I don’t know what I’ve done to deserve this generosity, but a fellow builder friend was not only kind enough to help me acquire this model (that is exclusively available as Disneyland Paris), but he ended up just giving it to me. And this is not the first time he’s done something like this! Thank you! Anyways, I’m excited to present the Parisian version of the Sleeping Beauty Castle, which is completely different than the Sleeping Beauty Castle available in the US.
Besides being a beautiful and ornate model, it’s also designed brilliantly. I’m not sure exactly how to explain what I mean. But it’s a sneaky brilliance. You put together all these sub assemblies that don’t seem like they are enough to make a whole castle, but then they fit together like a glove. It’s insane, confusing and awesome.
It’s hard to pick out details that I want to call out, because it’s just chock full of them. I think, though, that it’s worth mentioning the bridges between towers, and the sheer number of different towers. I think there are only two of the towers that are identical, across a whole heck of a lot of towers. It’s a shame that this model is so hard to acquire, as it is just so much more detailed and interesting than the one that is sold in the US (and much more frequently on eBay). Here’s the two side by side:
And now comes the inevitable (and predictable) caveat to all the details you see in this model: it’s a challenging one. So many cones, so many narrow, pointy cones! I’d almost say that forming the cones took up close to (if not more than) half of the time involved in building this model. There are a few other interesting moments during the build, but the biggest impression this model left with me were those cones. If they weren’t so rewarding – once you get them just right – they might have driven me mad.
Hey, guess what? I’ve been out of building / blogging for a long time again. And I feel like a broken record at this point, mentioning that I’m going to try to get back into the swing of things, so… yeah. Life happens, right? I may do “lighter depth” reviews for a bit, just to get back into things, but I don’t know… it’s hard for me to not get detailed. But we’ll see. Unfortunately, the big delay means that everything from this point forward is written a long time after actually building the model.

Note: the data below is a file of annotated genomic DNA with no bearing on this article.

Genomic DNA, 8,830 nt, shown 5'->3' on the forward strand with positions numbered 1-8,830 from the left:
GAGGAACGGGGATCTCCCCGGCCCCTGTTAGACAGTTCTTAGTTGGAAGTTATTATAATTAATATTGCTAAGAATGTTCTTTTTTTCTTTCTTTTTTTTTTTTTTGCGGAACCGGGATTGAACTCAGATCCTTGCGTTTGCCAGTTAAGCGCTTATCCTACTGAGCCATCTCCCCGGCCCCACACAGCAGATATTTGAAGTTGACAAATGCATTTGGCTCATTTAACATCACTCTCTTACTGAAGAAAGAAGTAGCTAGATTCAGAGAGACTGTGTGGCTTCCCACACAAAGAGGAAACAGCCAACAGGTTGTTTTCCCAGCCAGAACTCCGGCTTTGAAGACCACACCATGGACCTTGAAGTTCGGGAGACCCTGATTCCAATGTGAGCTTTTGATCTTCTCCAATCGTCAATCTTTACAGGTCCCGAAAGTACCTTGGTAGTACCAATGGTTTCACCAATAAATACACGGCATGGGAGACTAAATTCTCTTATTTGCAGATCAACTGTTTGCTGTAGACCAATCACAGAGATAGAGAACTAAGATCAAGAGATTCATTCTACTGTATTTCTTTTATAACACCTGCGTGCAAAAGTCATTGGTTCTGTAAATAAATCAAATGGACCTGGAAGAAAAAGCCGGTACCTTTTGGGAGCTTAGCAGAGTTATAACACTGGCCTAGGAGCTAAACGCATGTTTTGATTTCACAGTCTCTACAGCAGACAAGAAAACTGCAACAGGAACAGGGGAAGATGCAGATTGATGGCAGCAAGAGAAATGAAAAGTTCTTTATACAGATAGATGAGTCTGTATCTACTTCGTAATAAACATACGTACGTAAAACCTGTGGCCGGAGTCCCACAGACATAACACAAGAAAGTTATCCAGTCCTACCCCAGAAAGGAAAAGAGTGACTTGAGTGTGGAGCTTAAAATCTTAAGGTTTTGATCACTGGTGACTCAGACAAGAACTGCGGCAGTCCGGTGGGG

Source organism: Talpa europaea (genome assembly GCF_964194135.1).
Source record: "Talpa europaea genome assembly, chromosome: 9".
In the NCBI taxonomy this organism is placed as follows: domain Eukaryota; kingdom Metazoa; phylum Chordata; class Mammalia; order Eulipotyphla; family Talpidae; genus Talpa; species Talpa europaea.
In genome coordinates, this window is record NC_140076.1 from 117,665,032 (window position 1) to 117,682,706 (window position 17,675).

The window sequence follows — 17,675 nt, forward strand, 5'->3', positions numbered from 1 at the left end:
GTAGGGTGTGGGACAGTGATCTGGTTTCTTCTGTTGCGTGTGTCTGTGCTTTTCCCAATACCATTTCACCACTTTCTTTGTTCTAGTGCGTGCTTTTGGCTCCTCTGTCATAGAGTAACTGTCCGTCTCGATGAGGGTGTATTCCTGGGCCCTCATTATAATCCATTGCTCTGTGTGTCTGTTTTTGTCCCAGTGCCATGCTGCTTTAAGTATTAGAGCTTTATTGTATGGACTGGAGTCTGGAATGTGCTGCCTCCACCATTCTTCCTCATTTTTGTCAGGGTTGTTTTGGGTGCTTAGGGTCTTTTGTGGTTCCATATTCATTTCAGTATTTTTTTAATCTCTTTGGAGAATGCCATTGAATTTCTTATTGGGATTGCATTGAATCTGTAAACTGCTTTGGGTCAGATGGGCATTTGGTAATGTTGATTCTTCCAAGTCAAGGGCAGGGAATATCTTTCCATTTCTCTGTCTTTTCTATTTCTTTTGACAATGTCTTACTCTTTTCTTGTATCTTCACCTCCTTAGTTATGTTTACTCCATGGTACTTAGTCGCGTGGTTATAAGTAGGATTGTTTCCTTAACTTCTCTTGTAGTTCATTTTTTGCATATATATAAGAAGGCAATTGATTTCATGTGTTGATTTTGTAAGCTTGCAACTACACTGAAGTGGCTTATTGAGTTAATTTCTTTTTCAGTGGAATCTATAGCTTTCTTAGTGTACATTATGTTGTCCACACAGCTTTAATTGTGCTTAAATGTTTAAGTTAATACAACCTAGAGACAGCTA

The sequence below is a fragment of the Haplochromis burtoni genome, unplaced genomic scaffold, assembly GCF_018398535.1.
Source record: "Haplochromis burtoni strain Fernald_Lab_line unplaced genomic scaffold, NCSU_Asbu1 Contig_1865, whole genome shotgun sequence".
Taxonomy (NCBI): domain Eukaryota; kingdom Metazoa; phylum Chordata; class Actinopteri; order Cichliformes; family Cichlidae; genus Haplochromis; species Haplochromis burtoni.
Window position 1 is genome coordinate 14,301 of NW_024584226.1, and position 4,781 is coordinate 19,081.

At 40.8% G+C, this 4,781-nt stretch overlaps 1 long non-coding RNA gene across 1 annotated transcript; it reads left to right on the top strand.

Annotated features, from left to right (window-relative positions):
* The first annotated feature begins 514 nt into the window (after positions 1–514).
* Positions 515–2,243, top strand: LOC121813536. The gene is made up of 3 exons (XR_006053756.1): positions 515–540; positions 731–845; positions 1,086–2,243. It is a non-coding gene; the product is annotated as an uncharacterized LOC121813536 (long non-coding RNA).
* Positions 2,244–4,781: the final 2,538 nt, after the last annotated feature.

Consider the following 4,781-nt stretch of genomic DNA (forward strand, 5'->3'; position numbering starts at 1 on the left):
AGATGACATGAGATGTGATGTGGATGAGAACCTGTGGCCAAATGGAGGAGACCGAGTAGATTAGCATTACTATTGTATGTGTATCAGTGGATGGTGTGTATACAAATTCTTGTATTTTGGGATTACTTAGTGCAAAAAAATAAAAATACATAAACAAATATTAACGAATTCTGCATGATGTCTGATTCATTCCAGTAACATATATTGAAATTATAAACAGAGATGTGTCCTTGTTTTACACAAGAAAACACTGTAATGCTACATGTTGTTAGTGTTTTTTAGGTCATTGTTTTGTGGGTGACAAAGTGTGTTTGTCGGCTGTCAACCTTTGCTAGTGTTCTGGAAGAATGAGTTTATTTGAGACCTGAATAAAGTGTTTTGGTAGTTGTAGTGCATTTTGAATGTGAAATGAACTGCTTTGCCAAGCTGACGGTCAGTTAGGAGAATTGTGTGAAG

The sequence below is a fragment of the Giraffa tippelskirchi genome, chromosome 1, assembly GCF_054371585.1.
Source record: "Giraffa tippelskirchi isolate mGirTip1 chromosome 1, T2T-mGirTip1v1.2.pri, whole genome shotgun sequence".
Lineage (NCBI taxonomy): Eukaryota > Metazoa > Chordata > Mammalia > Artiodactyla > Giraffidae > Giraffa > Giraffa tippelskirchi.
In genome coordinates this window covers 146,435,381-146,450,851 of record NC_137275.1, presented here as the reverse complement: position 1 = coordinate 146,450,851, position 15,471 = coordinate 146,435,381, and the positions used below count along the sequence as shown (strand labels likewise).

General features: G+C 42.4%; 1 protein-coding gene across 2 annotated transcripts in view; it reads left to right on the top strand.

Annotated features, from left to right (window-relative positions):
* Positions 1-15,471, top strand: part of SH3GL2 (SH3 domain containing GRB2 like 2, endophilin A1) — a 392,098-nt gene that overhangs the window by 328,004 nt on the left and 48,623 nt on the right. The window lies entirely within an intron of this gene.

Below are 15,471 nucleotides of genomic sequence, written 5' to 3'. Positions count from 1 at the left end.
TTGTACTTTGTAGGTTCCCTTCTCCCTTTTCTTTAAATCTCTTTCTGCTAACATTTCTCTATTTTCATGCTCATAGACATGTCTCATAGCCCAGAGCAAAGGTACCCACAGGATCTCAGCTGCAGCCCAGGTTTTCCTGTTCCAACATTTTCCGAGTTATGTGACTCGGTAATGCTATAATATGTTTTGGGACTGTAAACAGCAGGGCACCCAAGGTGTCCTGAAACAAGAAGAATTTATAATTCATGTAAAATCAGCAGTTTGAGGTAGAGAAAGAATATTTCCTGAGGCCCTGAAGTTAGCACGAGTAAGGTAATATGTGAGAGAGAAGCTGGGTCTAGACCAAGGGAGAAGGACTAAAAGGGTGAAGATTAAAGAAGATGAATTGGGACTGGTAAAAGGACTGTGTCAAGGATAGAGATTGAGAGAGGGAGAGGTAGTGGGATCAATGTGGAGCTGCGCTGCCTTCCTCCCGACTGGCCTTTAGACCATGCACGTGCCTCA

Now, before I start the process of walking through the build to call out specific challenges, I want to share a general reflection, and one I should have known going into this: glue is your friend when building stacked cylindrical shapes. I always find myself thinking this after building a castle like this, the Taj Mahal, or other models that have narrow segmented cylindrical stacks. But the next time I go to build one, I secure the first two segments together, and it feels tightly secured, so I think i can skip the glue this time. What I forget is: (a) joints will get looser as I handle the parts, adding more segments; and (b) any looseness, even the smallest, will compound as you keep adding segments.
When you are done, something that seemed like it should be pretty solid will flop back and forth like a wooden snake toy. So consider adding some drops of instant glue on the tabs that are on the inside after you secure them. It may seem excessive at the time, but if you don’t you’ll regret it more than you would regret a little excess usage of glue. And it won’t have been excessive. And you won’t have to try to figure out how to sneak in some glue from the outside without it being too obvious.
Anyways, moving on to specific details, the first note I have in my instructions has to do with an alignment detail that might be easy to miss. When building out the first tower of the build, it’s possible to get the window feature at the very top misaligned on accident. This is because the top of the tower (parts 1-4) is secured to the middle section (parts 5 & 6) with four tabs, while the middle section is secured to the bottom section (parts 7-9) with two tabs, as does the whole tower attach to the castle. This means that you can accidentally attach the top at a 90 degree rotation to the base. So pay attention and make sure that the window aligns above the one of the tabs/slots in the middle/bottom sections.